Being put in charge of a loved one’s estate doesn’t have to be stressful. If you are the executor of an estate or successor trustee of a trust, then you have a legal responsibility to manage the assets of the trust or estate in accordance with both the will/trust and applicable State laws. According to Judy Martel at Bankrate, “The executor’s natural inclination is to “make everyone happy and distribute the assets . . . but if the executor rushes and misses some crucial legal steps, he or she could be found personally liable. This is where having an attorney who knows the rules will help.”
Since this can be a difficult task for anyone, here are our Four Tips for Effortless Estate Administration:
According to Foxbusiness The very first thing an Estate Executor or Trustee should do is determine, locate, and protect all assets. Assets can be property, artwork, bank accounts, and more. This is most likely the first thing your attorney will ask you for.
Deciding who gets what is often the most stressful part of this process, because often times people have vested interests in certain things due to nostalgia, or value. Bankrate says It’s important to remain impartial to all parties involved and follow the guidelines of any wills or trusts. Identify and inventory the decedent’s property, and have that property appraised, Pay debts and taxes, and Distribute the remaining property according to the terms of the Will or Trust. If there is no Will or Trust you must use your State’s laws of intestate succession (this is usually supervised by the probate Court).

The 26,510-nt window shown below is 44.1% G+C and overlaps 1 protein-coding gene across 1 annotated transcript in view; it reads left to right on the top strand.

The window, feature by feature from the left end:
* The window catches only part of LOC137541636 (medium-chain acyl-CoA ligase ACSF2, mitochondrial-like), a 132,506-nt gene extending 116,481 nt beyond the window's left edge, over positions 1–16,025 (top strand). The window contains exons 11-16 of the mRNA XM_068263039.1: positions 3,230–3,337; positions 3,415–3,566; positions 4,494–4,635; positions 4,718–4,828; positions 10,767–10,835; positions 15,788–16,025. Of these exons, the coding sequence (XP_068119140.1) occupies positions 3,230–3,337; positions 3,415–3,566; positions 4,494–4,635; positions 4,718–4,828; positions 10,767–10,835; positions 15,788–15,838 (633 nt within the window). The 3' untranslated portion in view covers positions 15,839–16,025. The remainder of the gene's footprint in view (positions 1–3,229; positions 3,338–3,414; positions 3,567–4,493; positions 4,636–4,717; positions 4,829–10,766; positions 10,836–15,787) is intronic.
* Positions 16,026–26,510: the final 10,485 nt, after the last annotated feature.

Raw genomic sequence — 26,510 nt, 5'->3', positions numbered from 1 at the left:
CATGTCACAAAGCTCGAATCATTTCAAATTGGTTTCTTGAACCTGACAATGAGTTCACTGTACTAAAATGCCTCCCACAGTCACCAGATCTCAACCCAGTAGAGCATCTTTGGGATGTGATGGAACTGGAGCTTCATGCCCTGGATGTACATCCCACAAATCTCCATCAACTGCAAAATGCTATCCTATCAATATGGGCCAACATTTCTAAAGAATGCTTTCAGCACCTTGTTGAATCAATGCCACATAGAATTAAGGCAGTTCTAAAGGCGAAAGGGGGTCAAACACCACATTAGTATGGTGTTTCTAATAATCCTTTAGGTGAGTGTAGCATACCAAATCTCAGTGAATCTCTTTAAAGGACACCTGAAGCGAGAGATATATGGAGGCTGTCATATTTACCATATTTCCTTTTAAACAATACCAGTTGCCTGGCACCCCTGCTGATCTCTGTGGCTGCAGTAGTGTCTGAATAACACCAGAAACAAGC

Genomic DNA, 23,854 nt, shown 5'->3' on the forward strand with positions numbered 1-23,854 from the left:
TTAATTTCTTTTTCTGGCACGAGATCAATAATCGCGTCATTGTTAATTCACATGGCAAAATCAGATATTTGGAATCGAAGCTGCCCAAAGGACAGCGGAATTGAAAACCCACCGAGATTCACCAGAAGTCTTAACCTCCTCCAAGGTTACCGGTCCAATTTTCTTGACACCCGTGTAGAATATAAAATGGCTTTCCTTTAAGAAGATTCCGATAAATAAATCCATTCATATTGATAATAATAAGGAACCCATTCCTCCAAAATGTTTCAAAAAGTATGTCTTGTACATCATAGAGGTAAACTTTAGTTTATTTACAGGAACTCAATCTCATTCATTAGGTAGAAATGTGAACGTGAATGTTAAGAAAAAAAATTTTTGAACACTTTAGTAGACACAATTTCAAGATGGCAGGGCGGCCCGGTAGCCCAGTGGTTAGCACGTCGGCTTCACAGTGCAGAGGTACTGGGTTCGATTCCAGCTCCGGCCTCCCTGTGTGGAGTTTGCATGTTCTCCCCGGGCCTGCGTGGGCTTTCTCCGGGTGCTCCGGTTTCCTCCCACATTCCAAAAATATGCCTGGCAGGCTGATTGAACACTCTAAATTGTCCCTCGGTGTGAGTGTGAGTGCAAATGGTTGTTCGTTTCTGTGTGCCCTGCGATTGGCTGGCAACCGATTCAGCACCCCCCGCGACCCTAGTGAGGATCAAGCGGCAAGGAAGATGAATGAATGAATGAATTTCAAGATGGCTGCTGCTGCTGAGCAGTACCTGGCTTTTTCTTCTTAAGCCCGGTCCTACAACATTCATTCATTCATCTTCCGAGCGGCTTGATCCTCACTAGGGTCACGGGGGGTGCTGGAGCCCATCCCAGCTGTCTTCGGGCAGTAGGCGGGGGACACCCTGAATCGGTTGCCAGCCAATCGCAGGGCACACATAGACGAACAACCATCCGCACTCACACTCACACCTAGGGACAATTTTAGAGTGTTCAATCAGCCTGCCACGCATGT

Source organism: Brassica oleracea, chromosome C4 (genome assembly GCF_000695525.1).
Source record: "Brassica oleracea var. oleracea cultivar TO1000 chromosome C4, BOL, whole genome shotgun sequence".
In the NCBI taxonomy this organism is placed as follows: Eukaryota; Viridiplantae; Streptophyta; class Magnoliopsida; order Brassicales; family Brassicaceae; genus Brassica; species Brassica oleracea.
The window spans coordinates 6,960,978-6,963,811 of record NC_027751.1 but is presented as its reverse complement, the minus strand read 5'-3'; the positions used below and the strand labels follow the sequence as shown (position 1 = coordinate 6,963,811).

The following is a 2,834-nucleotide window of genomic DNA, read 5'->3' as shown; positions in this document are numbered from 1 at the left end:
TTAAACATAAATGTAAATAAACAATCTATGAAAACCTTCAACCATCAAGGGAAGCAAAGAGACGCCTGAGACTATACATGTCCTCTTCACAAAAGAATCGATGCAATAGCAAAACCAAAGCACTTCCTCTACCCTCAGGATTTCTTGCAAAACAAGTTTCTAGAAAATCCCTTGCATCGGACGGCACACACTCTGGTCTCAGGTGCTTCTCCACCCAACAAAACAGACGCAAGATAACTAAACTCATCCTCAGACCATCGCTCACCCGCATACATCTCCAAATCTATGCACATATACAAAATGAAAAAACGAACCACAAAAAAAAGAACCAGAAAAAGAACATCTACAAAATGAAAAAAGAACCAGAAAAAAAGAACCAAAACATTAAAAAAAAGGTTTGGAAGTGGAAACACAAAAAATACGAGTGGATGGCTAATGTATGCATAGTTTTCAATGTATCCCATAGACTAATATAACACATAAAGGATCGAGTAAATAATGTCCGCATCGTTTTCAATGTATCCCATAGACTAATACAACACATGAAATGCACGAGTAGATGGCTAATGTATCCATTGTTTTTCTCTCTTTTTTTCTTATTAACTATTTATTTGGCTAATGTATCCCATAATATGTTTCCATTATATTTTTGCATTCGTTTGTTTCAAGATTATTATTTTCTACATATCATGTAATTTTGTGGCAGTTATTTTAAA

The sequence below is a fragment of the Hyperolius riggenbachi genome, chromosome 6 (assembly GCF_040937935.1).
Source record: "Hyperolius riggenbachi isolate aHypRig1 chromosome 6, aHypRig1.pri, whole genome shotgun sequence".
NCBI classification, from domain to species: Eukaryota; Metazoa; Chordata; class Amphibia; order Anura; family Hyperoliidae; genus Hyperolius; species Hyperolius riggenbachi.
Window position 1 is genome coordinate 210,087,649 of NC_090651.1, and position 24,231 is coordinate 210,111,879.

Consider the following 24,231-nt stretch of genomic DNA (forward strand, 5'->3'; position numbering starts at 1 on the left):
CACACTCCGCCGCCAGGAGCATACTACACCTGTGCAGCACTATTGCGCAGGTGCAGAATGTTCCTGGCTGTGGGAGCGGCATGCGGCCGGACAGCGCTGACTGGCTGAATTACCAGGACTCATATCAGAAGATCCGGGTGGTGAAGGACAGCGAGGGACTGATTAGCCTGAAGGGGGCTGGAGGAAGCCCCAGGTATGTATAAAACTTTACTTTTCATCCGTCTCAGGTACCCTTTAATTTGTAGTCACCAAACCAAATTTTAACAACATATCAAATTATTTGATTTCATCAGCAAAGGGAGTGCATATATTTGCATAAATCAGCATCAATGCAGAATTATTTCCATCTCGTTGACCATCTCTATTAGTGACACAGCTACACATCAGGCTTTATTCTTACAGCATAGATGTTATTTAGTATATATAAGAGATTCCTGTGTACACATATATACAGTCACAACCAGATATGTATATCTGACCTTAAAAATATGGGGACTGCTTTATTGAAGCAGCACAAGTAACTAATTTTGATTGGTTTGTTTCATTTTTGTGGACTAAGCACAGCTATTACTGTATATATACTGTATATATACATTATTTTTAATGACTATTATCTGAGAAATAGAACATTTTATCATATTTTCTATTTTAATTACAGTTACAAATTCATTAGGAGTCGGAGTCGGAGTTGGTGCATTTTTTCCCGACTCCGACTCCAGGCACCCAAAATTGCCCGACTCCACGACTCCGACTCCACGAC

You don’t have to rush this process. According to HanleyLaw, the Executor’s [or Trustee’s] natural inclination is to “make everyone happy and distribute the assets.” However be sure that while doing this you follow the proper legal guidelines in the proper order. Take everything a step at a time. It’s easy to become daunted by how much there is to be done. Divide everything into small steps, and focus on one step at a time.
Make sure to use due diligence with each step in order to make the entire process go as smoothly as possible. Expect there to be a few hiccups along the way, that’s just a part of the job, and prepare accordingly.
You can avoid mistakes by consulting with an estate attorney who is a State Bar Certified Specialist in Estate Planning, Trust & Probate Law. Your financial advisor and CPA can also provide expertise. We encourage you to reach out to the Law Offices of Joel A. Harris for any Estate Administration needs.